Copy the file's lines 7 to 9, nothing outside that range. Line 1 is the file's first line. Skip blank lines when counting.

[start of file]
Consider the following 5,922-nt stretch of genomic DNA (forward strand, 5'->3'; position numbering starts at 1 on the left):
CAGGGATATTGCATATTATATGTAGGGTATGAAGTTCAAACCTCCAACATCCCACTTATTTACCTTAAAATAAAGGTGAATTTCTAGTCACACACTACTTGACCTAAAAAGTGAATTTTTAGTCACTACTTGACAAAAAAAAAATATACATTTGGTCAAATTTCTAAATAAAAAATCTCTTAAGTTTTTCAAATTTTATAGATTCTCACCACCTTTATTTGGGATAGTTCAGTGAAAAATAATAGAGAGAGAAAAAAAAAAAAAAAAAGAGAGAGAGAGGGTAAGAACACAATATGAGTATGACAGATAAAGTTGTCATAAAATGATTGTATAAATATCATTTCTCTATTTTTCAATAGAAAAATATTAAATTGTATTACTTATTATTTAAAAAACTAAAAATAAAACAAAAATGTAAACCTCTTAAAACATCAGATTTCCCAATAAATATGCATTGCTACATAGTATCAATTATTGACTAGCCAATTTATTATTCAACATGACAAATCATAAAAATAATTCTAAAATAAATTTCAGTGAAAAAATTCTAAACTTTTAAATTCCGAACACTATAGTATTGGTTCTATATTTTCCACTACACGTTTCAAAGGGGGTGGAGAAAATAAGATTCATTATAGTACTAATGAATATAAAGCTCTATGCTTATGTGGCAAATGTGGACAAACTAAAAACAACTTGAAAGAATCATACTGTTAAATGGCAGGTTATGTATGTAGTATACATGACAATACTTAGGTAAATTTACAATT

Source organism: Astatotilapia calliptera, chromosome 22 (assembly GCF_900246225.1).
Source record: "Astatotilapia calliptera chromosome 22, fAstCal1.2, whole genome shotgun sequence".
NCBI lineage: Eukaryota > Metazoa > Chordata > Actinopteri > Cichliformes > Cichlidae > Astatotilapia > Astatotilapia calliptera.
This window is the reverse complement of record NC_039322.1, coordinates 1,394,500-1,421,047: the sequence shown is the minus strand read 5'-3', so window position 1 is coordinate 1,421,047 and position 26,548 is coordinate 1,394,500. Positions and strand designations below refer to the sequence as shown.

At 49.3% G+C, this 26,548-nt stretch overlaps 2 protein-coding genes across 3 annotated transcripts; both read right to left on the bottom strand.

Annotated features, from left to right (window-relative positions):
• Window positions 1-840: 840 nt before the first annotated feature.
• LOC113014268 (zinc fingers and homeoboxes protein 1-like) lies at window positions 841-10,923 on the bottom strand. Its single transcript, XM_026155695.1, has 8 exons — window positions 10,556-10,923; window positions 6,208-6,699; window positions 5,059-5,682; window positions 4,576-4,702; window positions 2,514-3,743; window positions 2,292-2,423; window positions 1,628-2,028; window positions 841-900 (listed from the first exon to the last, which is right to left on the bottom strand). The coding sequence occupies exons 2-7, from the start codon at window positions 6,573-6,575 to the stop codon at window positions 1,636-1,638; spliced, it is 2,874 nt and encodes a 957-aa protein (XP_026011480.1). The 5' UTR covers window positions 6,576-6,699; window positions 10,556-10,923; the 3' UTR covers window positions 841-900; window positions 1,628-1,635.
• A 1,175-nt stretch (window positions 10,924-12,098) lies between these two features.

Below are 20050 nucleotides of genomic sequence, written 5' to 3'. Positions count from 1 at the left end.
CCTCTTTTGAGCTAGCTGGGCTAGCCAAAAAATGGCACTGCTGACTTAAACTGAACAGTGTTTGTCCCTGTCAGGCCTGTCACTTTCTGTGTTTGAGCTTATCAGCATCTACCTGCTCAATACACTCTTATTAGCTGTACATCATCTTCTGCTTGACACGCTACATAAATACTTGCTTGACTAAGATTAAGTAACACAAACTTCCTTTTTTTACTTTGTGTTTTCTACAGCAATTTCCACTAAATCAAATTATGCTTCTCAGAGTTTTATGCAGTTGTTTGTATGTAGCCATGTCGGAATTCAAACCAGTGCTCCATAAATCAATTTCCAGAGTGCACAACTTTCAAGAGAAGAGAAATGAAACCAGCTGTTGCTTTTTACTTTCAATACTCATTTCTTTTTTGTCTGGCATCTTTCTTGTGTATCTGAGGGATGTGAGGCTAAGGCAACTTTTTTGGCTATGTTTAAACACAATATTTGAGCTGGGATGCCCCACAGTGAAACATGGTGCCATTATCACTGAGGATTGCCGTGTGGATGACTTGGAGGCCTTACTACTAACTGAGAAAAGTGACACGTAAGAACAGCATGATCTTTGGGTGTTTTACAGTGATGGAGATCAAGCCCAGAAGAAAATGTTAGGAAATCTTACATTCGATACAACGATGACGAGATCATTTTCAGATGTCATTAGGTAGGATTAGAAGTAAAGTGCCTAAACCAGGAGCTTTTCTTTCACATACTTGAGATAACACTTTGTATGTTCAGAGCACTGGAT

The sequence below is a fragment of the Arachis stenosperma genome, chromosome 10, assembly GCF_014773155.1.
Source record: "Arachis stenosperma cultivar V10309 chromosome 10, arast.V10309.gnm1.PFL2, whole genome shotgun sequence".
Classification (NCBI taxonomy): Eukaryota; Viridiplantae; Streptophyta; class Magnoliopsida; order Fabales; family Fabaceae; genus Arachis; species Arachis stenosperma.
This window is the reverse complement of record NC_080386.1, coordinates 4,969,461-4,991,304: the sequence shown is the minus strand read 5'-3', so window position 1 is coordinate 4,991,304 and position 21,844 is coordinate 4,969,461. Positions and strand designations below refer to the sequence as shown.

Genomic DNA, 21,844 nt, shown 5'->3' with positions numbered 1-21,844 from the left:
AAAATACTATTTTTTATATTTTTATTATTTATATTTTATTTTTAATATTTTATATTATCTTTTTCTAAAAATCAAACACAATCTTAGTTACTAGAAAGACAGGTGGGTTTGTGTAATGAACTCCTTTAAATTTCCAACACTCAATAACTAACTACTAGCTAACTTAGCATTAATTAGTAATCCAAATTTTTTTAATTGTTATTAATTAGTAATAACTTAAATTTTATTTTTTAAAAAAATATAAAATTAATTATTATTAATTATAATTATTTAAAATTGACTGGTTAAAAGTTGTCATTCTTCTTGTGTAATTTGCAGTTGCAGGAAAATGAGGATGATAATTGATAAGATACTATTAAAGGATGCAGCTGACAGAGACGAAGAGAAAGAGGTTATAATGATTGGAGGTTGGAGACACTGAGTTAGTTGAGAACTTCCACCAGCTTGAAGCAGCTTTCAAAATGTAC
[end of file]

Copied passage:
At 49.3% G+C, this 26,548-nt stretch overlaps 2 protein-coding genes across 3 annotated transcripts; both read right to left on the bottom strand.

Annotated features, from left to right (window-relative positions):
• Window positions 1-840: 840 nt before the first annotated feature.